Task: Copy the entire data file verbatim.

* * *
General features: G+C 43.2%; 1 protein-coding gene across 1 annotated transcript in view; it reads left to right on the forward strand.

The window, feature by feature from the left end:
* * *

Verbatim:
General features: G+C 43.2%; 1 protein-coding gene across 1 annotated transcript in view; it reads left to right on the forward strand.

The window, feature by feature from the left end: